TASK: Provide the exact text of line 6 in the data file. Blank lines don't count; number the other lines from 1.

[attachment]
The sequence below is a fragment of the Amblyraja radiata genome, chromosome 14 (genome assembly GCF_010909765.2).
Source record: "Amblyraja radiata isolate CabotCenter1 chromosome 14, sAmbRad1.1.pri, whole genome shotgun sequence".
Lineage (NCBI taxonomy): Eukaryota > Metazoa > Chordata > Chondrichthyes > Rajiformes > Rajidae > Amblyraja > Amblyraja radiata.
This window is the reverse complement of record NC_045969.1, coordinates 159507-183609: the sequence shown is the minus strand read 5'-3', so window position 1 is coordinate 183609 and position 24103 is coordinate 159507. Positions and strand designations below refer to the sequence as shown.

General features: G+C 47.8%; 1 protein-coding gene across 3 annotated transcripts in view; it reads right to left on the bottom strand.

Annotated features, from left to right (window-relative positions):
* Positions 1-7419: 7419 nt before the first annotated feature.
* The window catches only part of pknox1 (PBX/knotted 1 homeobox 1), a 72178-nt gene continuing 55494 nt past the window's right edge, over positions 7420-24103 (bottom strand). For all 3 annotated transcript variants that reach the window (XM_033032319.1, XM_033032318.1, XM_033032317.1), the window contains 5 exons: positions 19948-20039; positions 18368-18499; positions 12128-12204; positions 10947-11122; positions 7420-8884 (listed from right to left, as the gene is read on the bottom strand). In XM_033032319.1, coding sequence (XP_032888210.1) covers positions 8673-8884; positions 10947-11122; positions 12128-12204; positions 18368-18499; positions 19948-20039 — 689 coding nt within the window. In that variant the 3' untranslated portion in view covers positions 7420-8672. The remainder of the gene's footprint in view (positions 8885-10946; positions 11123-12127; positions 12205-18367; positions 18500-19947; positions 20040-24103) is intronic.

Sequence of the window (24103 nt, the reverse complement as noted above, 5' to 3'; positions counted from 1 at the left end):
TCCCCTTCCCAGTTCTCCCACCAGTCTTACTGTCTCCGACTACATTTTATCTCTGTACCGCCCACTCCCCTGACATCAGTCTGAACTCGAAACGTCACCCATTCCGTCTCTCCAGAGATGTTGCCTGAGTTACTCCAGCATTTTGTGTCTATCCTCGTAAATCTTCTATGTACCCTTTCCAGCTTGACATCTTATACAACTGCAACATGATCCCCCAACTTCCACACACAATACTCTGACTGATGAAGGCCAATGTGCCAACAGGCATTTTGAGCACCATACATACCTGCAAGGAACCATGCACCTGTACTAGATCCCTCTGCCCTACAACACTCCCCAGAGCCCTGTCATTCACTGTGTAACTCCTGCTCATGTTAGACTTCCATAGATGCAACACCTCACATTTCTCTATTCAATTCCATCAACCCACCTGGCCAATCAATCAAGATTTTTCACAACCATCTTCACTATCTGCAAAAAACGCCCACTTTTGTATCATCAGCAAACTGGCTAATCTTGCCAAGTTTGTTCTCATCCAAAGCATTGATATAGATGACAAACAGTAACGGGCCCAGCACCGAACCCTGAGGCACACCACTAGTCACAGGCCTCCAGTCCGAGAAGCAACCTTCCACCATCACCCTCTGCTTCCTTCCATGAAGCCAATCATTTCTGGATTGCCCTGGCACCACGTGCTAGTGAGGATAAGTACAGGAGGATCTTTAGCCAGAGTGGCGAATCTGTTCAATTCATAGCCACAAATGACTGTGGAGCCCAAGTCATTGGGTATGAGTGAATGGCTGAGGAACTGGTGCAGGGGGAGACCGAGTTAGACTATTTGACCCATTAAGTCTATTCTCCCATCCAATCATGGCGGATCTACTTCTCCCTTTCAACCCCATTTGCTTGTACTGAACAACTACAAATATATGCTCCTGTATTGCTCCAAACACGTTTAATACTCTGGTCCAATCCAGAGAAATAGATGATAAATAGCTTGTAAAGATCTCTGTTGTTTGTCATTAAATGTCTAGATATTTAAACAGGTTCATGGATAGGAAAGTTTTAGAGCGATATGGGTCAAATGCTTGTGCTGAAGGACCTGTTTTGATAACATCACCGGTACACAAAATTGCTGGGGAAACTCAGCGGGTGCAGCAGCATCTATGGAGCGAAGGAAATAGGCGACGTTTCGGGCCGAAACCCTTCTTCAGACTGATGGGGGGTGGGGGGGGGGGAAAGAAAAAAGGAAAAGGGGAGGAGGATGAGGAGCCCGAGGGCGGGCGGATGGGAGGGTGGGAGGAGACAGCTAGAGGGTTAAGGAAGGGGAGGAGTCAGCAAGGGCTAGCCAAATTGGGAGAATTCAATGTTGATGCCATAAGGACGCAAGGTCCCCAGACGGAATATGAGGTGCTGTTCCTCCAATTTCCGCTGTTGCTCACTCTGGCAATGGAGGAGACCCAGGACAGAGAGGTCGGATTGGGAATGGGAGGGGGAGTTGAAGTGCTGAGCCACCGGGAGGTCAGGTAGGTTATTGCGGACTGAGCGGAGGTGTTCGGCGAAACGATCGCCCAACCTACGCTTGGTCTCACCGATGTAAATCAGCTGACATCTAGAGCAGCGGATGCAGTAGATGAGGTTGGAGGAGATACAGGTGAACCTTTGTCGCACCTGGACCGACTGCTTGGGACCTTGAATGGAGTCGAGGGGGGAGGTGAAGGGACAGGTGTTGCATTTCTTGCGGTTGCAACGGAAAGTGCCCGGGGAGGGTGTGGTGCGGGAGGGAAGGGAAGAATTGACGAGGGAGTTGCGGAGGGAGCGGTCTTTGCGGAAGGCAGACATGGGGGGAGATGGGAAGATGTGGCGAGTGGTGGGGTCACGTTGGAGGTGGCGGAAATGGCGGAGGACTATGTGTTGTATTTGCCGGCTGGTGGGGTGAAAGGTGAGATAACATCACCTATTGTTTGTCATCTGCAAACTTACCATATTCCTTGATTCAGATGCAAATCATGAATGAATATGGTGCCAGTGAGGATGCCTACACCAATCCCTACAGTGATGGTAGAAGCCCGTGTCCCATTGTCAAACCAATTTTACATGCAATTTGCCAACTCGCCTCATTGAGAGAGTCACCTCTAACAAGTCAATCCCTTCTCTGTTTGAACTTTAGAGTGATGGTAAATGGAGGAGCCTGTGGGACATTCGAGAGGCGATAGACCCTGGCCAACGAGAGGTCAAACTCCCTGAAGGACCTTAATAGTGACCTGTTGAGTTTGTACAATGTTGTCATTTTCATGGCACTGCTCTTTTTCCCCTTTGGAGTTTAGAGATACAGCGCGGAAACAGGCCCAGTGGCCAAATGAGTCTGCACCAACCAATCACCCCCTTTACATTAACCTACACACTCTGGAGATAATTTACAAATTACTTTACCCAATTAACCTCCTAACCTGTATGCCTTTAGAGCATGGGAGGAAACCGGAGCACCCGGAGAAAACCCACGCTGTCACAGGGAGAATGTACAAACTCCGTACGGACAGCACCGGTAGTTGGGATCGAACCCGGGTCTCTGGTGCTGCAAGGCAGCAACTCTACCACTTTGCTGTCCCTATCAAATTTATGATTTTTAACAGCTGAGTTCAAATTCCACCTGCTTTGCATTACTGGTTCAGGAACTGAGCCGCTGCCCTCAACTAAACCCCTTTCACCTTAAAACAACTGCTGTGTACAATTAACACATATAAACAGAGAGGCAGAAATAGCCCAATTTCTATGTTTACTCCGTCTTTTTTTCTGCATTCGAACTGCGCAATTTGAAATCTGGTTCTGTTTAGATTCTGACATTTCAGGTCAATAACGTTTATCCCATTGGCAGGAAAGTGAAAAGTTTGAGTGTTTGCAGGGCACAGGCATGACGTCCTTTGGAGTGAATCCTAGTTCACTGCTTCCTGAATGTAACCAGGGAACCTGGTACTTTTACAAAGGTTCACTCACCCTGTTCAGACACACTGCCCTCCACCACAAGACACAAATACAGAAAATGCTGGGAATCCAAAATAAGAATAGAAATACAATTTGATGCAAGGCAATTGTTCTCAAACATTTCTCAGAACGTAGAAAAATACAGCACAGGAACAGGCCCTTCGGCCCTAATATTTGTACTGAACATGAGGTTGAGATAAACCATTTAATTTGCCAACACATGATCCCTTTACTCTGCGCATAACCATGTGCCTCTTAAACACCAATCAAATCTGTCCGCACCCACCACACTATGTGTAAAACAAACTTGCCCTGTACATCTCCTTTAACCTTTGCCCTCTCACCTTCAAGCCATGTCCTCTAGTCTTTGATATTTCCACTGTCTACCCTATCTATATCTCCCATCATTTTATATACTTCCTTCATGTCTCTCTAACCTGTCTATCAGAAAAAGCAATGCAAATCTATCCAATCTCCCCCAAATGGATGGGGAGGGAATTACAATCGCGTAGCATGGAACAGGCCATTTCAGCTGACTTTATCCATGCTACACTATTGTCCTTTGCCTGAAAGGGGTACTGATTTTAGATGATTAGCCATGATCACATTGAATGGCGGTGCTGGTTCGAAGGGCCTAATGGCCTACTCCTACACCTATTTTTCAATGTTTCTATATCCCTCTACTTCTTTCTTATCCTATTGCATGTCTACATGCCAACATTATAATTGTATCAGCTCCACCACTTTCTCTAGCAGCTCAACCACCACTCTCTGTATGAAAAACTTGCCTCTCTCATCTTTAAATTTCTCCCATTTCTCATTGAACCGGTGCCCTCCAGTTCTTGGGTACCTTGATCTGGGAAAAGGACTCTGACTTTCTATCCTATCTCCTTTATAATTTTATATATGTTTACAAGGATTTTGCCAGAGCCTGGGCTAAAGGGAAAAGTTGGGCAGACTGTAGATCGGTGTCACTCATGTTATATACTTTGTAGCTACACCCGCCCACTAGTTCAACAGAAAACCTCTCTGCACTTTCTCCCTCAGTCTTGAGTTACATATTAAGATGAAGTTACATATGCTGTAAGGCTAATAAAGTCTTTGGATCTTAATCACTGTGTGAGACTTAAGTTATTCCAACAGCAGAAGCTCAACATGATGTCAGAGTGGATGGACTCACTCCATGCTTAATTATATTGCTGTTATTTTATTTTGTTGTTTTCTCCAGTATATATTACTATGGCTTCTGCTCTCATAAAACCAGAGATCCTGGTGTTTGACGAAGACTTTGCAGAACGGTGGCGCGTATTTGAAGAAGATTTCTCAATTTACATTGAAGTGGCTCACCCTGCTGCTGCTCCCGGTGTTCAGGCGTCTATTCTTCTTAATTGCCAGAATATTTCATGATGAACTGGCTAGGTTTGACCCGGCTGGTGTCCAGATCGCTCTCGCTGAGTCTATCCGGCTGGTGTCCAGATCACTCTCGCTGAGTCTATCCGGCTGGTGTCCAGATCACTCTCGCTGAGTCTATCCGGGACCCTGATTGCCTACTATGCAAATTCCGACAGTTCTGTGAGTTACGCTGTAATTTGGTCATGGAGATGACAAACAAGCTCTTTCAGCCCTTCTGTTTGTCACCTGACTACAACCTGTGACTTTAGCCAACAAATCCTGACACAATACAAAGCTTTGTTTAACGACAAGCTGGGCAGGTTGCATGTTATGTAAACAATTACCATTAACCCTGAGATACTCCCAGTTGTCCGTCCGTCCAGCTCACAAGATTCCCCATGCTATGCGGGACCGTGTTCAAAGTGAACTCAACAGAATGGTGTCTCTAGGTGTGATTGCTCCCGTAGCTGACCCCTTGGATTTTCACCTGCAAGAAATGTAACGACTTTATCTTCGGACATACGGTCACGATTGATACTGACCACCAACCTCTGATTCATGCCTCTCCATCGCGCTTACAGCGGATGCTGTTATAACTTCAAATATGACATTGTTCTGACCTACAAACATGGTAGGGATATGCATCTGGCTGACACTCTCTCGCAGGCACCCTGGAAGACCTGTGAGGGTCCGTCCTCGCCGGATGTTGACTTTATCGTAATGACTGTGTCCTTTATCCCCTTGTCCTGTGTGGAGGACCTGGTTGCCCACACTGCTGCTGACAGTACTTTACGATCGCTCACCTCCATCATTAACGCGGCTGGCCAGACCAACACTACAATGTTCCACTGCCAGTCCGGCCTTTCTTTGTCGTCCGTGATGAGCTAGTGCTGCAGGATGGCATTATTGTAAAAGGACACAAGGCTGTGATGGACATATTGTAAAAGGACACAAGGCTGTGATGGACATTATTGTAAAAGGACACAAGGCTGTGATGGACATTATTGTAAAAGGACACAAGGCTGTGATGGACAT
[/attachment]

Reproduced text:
Annotated features, from left to right (window-relative positions):